Research shows that guys who meet each other online are more likely to have anal sex without a condom when compared to guys who don’t meet online. But they are also more likely to use other strategies to reduce their risk of HIV infection, including having sex only with guys who tell them they are HIV negative. This would be an effective strategy if everyone knew their true HIV status all the time. But of course this is not reality, not even among those who use strategy! Even if we are regular testers, we may still have sex with other guys whose HIV status is unknown in between our tests, and most HIV tests require some time before HIV can be detected. So if this is a strategy you regularly use to stay HIV negative, you should be assuming that not every guy who tells you they are HIV negative is actually HIV negative. Not because they are lying, but because they may not know. On the contrary, having sex with a guy who knows they are positive, on treatment, and has an undetectable viral load is a much safer strategy than posting Neg UB2 on your profile.

The lingering fear of acquiring HIV from sex with a known positive partner has been in part, a failure of the scientific community. We have known for years that HIV treatment also prevents transmission but gathering the right evidence to definitively prove this has been frustratingly slow. Only recently has the global HIV scientific community established a definitive consensus that HIV is not transmitted by those who are regularly taking treatment. When it comes to condomless sex, having sex with a poz guy on treatment and undetectable is a better strategy to stay HIV negative than any one where you select your partners based on who tells you they are negative.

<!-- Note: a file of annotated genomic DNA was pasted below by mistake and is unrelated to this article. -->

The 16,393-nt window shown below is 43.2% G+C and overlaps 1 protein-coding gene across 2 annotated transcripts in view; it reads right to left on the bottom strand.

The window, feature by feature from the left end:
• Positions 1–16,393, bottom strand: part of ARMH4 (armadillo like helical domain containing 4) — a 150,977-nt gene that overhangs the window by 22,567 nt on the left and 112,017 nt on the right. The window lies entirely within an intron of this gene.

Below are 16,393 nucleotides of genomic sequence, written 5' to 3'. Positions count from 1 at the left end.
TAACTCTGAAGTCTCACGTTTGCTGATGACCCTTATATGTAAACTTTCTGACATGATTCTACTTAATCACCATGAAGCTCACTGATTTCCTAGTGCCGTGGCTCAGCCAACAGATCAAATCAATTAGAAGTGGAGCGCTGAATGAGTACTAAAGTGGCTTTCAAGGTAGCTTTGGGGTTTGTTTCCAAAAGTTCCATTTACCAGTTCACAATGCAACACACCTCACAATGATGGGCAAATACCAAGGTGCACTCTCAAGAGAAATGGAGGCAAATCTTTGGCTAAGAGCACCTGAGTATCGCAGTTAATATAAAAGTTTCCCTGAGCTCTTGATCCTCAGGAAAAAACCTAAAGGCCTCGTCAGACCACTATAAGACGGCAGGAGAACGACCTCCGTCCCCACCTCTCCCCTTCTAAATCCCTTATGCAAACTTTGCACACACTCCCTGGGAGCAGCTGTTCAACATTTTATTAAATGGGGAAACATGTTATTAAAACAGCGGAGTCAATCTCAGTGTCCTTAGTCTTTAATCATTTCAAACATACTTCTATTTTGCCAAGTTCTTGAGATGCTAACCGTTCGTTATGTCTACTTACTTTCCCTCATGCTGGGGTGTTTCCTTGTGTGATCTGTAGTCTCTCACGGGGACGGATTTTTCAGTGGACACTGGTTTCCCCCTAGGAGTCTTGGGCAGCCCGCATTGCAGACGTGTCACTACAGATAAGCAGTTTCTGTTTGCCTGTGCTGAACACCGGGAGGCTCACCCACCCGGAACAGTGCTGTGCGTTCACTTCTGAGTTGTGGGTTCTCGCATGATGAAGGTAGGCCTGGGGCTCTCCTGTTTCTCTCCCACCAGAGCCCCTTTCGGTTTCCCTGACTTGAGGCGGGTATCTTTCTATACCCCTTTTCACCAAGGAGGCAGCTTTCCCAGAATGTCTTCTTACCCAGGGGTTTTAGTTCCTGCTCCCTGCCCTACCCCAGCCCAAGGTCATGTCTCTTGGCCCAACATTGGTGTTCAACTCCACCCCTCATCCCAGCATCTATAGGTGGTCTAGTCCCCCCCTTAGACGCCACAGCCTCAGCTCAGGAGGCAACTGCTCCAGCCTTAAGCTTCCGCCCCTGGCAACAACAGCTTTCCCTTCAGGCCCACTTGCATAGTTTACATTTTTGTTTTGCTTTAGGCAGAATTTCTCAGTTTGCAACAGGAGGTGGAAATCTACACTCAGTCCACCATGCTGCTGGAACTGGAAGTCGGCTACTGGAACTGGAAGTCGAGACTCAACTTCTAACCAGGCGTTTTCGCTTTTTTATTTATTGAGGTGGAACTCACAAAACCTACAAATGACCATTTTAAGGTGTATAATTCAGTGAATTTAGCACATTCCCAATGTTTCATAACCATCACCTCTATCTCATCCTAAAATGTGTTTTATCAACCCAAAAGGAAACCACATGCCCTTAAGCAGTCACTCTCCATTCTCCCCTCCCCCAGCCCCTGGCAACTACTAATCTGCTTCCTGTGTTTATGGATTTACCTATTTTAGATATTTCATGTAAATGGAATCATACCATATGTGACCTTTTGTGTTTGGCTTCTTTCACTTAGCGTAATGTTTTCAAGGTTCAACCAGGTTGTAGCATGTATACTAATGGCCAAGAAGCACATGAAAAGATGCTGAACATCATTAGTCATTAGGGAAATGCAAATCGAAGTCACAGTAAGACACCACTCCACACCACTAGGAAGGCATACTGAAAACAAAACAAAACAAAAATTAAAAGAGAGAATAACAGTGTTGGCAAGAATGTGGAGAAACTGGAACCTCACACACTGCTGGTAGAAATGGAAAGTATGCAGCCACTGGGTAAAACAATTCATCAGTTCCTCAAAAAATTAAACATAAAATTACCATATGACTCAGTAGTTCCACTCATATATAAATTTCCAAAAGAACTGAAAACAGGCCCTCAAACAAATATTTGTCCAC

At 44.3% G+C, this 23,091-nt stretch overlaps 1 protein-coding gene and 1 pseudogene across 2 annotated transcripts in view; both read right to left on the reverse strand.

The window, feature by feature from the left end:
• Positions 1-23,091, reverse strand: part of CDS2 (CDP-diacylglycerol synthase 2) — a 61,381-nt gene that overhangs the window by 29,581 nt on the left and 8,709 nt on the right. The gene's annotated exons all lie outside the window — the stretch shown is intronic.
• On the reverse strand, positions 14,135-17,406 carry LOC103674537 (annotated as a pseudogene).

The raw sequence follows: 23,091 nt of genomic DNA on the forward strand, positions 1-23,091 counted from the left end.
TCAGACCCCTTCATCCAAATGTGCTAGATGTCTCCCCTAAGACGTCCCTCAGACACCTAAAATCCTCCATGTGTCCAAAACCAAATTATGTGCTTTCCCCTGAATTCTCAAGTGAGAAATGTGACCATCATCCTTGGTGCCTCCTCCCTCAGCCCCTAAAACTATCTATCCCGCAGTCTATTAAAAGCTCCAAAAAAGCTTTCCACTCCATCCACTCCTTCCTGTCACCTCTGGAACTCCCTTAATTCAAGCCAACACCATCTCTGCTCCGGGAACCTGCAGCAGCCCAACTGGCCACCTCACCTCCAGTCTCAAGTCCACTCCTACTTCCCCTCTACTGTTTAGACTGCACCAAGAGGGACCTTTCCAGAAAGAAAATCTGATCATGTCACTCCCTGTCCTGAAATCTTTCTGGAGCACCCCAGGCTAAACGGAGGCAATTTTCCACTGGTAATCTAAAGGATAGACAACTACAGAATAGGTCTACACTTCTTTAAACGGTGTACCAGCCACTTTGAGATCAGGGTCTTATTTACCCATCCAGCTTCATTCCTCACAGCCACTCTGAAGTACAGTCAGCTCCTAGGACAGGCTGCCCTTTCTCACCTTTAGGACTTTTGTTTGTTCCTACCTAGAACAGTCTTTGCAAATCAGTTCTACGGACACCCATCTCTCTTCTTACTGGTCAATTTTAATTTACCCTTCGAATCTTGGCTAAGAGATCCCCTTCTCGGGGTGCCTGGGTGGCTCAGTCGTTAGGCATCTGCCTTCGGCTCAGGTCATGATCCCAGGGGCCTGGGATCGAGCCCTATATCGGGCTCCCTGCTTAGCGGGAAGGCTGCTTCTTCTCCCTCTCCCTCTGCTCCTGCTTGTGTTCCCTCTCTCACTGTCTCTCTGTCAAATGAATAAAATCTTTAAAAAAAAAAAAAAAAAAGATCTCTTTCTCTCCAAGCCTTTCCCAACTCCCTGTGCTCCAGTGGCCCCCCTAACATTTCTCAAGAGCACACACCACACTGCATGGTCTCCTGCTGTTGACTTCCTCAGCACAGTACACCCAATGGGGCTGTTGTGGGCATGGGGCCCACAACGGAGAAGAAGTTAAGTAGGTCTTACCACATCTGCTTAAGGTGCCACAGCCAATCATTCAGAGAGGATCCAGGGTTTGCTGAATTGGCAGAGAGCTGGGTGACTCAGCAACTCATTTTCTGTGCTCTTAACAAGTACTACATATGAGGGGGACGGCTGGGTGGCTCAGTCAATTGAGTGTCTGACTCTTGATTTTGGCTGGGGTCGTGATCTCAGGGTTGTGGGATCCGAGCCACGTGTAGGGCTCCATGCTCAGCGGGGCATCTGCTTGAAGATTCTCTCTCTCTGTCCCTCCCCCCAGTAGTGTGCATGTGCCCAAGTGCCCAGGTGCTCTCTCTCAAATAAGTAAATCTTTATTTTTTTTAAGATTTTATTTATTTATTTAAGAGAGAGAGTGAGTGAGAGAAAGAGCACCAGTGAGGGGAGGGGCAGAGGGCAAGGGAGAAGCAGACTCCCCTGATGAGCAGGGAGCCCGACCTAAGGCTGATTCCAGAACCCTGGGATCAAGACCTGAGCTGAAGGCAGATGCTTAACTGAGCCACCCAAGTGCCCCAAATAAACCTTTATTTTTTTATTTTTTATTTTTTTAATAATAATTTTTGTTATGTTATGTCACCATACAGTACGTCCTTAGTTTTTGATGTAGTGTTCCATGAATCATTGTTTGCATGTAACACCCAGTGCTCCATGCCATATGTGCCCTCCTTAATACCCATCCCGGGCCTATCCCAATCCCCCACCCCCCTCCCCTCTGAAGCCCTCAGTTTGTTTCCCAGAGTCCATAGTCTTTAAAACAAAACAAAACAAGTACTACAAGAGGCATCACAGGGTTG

Until HIV and other STIs disappear (wishful thinking and not likely anytime soon), testing must be a regular part of gay men’s health habits. Fortunately, there has been a renewed focus by healthcare providers and app developers to encourage regular testing and to know your status. I recently tested using the new program in BC called Get Checked Online and received full HIV and STI check up without ever seeing a doctor or nurse. Almost all dating sites and hook up apps allow users to input their HIV status, and I was particularly excited when a recent update to Grindr now allows users to input the date of their last HIV test (unfortunately it doesn’t yet remind you when it’s been 3 months since your last test).

It’s now been nearly 34 years since HIV was first discovered, decades since modern treatments were introduced, and countless resources spent on eliminating the stigma and discrimination experienced by people living with HIV. For all the heroes who have been working in this epidemic since the beginning, I imagine combatting HIV phobia must feel a lot like playing a game of whack- a- mole. Just when one battle is won, it pops back up in another place. First it was hospitals, schools, gay bars…and now apps? We can do better. Let’s be the generation to finally end fear of HIV once and for all.